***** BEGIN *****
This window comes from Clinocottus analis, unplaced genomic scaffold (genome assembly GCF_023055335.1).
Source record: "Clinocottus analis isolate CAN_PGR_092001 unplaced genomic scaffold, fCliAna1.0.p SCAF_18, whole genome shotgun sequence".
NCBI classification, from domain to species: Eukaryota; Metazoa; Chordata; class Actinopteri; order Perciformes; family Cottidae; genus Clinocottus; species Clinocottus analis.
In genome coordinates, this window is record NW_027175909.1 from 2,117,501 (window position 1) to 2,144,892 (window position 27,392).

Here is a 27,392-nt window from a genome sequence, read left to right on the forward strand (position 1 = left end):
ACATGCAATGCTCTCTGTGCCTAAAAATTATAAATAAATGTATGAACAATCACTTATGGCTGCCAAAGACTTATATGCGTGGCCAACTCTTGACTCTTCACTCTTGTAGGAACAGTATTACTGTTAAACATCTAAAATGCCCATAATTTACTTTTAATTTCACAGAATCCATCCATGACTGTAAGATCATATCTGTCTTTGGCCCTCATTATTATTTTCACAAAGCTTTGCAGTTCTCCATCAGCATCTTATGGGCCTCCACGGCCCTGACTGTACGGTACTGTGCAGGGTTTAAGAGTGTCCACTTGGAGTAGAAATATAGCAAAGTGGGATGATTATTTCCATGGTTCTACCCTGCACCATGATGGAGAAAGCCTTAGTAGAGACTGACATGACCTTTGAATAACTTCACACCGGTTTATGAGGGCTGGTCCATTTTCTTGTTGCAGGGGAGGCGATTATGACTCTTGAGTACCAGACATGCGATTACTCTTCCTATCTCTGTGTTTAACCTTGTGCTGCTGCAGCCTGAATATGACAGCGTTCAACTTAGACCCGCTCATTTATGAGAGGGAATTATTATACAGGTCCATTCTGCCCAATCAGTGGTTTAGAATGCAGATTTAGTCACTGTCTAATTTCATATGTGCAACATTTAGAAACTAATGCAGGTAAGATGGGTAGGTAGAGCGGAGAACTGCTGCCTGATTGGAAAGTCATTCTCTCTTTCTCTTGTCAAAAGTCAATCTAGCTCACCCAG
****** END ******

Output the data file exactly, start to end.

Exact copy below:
This window comes from Clinocottus analis, unplaced genomic scaffold (genome assembly GCF_023055335.1).
Source record: "Clinocottus analis isolate CAN_PGR_092001 unplaced genomic scaffold, fCliAna1.0.p SCAF_18, whole genome shotgun sequence".
NCBI classification, from domain to species: Eukaryota; Metazoa; Chordata; class Actinopteri; order Perciformes; family Cottidae; genus Clinocottus; species Clinocottus analis.
In genome coordinates, this window is record NW_027175909.1 from 2,117,501 (window position 1) to 2,144,892 (window position 27,392).

Here is a 27,392-nt window from a genome sequence, read left to right on the forward strand (position 1 = left end):
ACATGCAATGCTCTCTGTGCCTAAAAATTATAAATAAATGTATGAACAATCACTTATGGCTGCCAAAGACTTATATGCGTGGCCAACTCTTGACTCTTCACTCTTGTAGGAACAGTATTACTGTTAAACATCTAAAATGCCCATAATTTACTTTTAATTTCACAGAATCCATCCATGACTGTAAGATCATATCTGTCTTTGGCCCTCATTATTATTTTCACAAAGCTTTGCAGTTCTCCATCAGCATCTTATGGGCCTCCACGGCCCTGACTGTACGGTACTGTGCAGGGTTTAAGAGTGTCCACTTGGAGTAGAAATATAGCAAAGTGGGATGATTATTTCCATGGTTCTACCCTGCACCATGATGGAGAAAGCCTTAGTAGAGACTGACATGACCTTTGAATAACTTCACACCGGTTTATGAGGGCTGGTCCATTTTCTTGTTGCAGGGGAGGCGATTATGACTCTTGAGTACCAGACATGCGATTACTCTTCCTATCTCTGTGTTTAACCTTGTGCTGCTGCAGCCTGAATATGACAGCGTTCAACTTAGACCCGCTCATTTATGAGAGGGAATTATTATACAGGTCCATTCTGCCCAATCAGTGGTTTAGAATGCAGATTTAGTCACTGTCTAATTTCATATGTGCAACATTTAGAAACTAATGCAGGTAAGATGGGTAGGTAGAGCGGAGAACTGCTGCCTGATTGGAAAGTCATTCTCTCTTTCTCTTGTCAAAAGTCAATCTAGCTCACCCAG